All creatures great and small, Singapore’s wildlife parks birthed 900 newborns in all.
Life still finds a way to thrive despite the pandemic. In 2021, the
Singapore Zoo, Jurong Bird Park, Night Safari, and River Wonders saw the
birth of more than 900 baby animals encompassing 160 different species.
these babies, 44 species are listed under the International Union for
the Conservation of Nature’s (IUCN) Red List of Threatened Species.
During Le Le’s viewing window, visitors can cheer the cub on as he learns to walk, plays with toys or takes a snooze. Photo Credit: Mandai Wildlife Group
Perhaps the most famous of these little miracles is Le Le,
Singapore’s first giant panda cub born on 14 August 2021. Since 30
December 2021, animal lovers have flocked to River Wonders in hopes of
catching Le Le playing in his new glass nursery.
there are only two viewing windows scheduled each day at 10.30am and
3.30pm, each ranging between 20 to 30 minutes, visitors report long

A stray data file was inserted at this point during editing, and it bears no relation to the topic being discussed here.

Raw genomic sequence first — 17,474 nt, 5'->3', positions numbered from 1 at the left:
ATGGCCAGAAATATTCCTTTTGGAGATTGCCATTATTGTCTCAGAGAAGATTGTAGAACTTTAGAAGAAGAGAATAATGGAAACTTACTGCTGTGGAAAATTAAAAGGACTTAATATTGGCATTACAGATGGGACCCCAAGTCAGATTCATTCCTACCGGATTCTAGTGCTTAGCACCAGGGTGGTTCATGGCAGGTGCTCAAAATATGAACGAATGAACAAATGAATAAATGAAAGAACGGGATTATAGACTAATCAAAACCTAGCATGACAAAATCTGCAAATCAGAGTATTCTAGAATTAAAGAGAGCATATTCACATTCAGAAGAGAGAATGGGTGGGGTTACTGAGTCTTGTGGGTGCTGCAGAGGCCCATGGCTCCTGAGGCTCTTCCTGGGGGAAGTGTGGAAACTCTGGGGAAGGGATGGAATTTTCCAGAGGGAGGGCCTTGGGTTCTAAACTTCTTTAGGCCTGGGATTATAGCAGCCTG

queues but yet describe the experience of meeting Le Le as a memorable
and enjoyable one.
Each of these puppies sport a unique pattern on their bodies. Photo Credit: Mandai Wildlife Group
After a 16-year dry spell, Singapore Zoo’s African Painted Dogs
welcomed four pups to the pack. Meanwhile on the other side of the zoo,
two zebra foals have joined the Grevy’s zebra herd, and visitors can
catch them munching on hay next to their mothers.
On the amphibian and reptilian front, the team at Singapore Zoo
successfully hatched close to 70 golden mantellas; a pair of Sakishima
grass lizards; Southeast Asia box turtles, and a false gharial.
The baby slow loris was born on Christmas Day 2021. Photo Credit: Mandai Wildlife Group
In an off-exhibit area at Night Safari, a baby and mummy Sunda slow loris duo enjoy bonding time away from prying eyes.
Later this year, visitors can look forward to spotting two masked
palm civet pups frolicking alongside them on the walking trails in Night
Safari. For now, these nocturnal animals are currently secluded in a
private enclosure with their mother.
The stork delivered a trio of straw-headed bulbuls along with another trio of blue-eyed cockatoos. Photo Credit: Mandai Wildlife Group
Jurong Bird Park received the pleasure of hatching three critically
endangered straw-headed bulbuls, famed for their melodic voices; its
first Negros bleeding-heart dove, and a trio of blue-eyed cockatoos.